Tool Review Videos

Easy Knife Sharpening and Matching Easy Knife Block

Many woodworkers already know how to sharpen knives, but in many cases, those around us, family members, friends, co-workers are often challenged by knife sharpening, but now, finally ... there is a way we can all have sharp knives. And wouldn't it be nice to have the knife sharpener right beside the knives at all times? An easy build for home or for a gift idea, everyone can use a small footprint knife block.

Watch it on Youtube: https://youtu.be/zEyAXAD1dr4

I recall as a woodworker being disappointed with the quality of my chisel and plane blade sharpening. Even after I would sharpen them they still didn't work properly. One day I confided in an older, experienced woodworker who told me I was doing everything correctly, except I was not removing the "Burr" ...

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Incra MITER 1000SE: Table Saw Miter Gauge Set Up & Review

It seems that every table saw I have ever had, has always come with a functional but very basic miter gauge, and even the last saw I purchased, which was a higher end saw, still came with what I consider to be a pretty useless, basic and hard to use - Mitre Gauge, then one day it fell off my table saw onto the floor and broke the tightening handle, which I fixed with a wing nut and have used for a few months, but now it's time for me to invest in a better miter gauge that will be less frustrating to use, easier to set up and maintain accuracy..

Watch it on Youtube: https://youtu.be/-BZWyduxVZQ

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Brushless Drill (Milwaukee) Overview

brushlessFor the purposes of this article, there are basically 2 kinds of electric motors, "brushed" and "brushless". Brushed motors have been around for about 150 years, but vast improvements in the early 1900 have left them almost unchanged since then, and for what they are, they are an excellent, efficient motors.

With the invention of the transistors in the 1960s, motor development took another step forward with the invention of the brushless motors. It is only because of higher technologies that these motors can work in a high enough efficiency to make the commercially viable because instant internal switching needs to occur.
Milwaukee of course have taken some of the early steps in this field by producing a series of brushless drills, Impact Wrenches and Hammer Drills.

In Brushed motors, there are something called brushes that make contact with a specific part of the armature of the motor, the part that spins. In a brushless motor there are no brushes, the spinning is done by using permanent magnets and and switching poles internally in the motor in order to make it spin. Here is a great video from Learn Engineering that explains in detail how this works and compares it with brushed motor ....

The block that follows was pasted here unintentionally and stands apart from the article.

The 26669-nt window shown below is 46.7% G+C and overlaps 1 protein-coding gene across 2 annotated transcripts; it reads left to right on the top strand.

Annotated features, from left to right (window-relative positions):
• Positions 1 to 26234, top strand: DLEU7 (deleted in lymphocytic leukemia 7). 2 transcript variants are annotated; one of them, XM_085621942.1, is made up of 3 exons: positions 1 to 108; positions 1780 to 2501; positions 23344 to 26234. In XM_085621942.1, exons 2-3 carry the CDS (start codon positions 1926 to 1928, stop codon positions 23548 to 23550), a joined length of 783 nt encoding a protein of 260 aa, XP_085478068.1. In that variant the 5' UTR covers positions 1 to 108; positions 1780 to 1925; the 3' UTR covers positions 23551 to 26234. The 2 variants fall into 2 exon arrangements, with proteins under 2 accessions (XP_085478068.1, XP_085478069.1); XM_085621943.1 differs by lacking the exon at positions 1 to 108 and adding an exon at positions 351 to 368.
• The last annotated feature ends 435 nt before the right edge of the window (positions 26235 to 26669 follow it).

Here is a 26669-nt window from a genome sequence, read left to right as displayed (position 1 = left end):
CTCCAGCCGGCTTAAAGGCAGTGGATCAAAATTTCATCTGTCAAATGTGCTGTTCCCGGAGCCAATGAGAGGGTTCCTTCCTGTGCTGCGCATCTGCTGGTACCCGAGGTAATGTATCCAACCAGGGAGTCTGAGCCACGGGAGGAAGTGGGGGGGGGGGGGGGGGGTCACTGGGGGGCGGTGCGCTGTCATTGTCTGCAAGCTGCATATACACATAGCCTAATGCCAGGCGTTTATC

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Review of Canadian Tire Dual Base Router - Sponsored

Wood routers have been in use for the better part of 50 years, but for new woodworkers they still represent a bit of mystery. Part of the reason for this is that routers are capable of so many different kinds jobs and there is really no other tool that can replace the work they do. Another part of the confusion comes from the styles of wood routers which is either “fixed base” or “plunge” which always prompts the question, which is best?

I am frequently asked about routers, what brands, what types, what features and in general terms I tell people that a plunge router will do everything a fixed base router can do, and more. Like everything there are trade-offs and the disadvantage with plunge routers is they are bigger and bulkier and actual plunge feature is not really often used so it's really nice to have both. Such is the case with Canadian Tire's exclusive “Maximum” dual base wood router. I comes complete with both a plunge and fixed base and is quick and easy to switch between them.
http://www.canadiantire.ca/MAXIMUM  I must say, whoever designed this router, knew their way around wood routers. It's a nice design and has all the features that anyone would need in a router package.

 The router itself is an 11 AMP, 2 HP unit which means it can handle both 1/4” and 1/2” bits which is important for anyone who wants to use the larger bits for things like making cabinet doors, windows and many of the other larger bits for making things like crown mouldings, base boards and similar items. Almost all of these bigger bits are available only in 1/2” shank size and require routers with higher horse power to drive them.

Read more: Review of Canadian Tire Dual Base Router - Sponsored